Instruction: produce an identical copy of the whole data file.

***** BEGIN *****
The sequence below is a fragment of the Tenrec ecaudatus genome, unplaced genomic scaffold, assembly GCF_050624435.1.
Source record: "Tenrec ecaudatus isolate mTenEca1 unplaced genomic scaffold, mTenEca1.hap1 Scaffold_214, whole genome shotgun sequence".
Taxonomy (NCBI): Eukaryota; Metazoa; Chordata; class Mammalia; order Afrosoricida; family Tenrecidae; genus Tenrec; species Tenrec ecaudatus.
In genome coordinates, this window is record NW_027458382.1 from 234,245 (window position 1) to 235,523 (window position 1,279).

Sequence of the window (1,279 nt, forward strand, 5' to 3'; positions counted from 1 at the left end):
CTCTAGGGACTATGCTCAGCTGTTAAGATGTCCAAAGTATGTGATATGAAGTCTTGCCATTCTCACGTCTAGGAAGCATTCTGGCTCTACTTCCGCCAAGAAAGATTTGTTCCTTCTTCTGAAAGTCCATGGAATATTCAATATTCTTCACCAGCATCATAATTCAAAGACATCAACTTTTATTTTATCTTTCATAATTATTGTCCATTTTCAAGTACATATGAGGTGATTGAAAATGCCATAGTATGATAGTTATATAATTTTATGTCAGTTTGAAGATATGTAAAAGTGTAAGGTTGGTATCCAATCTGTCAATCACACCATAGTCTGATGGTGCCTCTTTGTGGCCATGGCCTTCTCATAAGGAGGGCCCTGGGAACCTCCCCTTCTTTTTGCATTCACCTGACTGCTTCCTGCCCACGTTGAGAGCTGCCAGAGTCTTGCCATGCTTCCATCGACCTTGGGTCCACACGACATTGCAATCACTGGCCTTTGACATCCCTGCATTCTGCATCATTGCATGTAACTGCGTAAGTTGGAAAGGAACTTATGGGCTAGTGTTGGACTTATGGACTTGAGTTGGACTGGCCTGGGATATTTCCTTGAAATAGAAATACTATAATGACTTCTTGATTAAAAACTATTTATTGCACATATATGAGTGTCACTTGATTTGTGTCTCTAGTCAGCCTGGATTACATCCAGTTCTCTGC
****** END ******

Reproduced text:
The sequence below is a fragment of the Tenrec ecaudatus genome, unplaced genomic scaffold, assembly GCF_050624435.1.
Source record: "Tenrec ecaudatus isolate mTenEca1 unplaced genomic scaffold, mTenEca1.hap1 Scaffold_214, whole genome shotgun sequence".
Taxonomy (NCBI): Eukaryota; Metazoa; Chordata; class Mammalia; order Afrosoricida; family Tenrecidae; genus Tenrec; species Tenrec ecaudatus.
In genome coordinates, this window is record NW_027458382.1 from 234,245 (window position 1) to 235,523 (window position 1,279).

Sequence of the window (1,279 nt, forward strand, 5' to 3'; positions counted from 1 at the left end):
CTCTAGGGACTATGCTCAGCTGTTAAGATGTCCAAAGTATGTGATATGAAGTCTTGCCATTCTCACGTCTAGGAAGCATTCTGGCTCTACTTCCGCCAAGAAAGATTTGTTCCTTCTTCTGAAAGTCCATGGAATATTCAATATTCTTCACCAGCATCATAATTCAAAGACATCAACTTTTATTTTATCTTTCATAATTATTGTCCATTTTCAAGTACATATGAGGTGATTGAAAATGCCATAGTATGATAGTTATATAATTTTATGTCAGTTTGAAGATATGTAAAAGTGTAAGGTTGGTATCCAATCTGTCAATCACACCATAGTCTGATGGTGCCTCTTTGTGGCCATGGCCTTCTCATAAGGAGGGCCCTGGGAACCTCCCCTTCTTTTTGCATTCACCTGACTGCTTCCTGCCCACGTTGAGAGCTGCCAGAGTCTTGCCATGCTTCCATCGACCTTGGGTCCACACGACATTGCAATCACTGGCCTTTGACATCCCTGCATTCTGCATCATTGCATGTAACTGCGTAAGTTGGAAAGGAACTTATGGGCTAGTGTTGGACTTATGGACTTGAGTTGGACTGGCCTGGGATATTTCCTTGAAATAGAAATACTATAATGACTTCTTGATTAAAAACTATTTATTGCACATATATGAGTGTCACTTGATTTGTGTCTCTAGTCAGCCTGGATTACATCCAGTTCTCTGC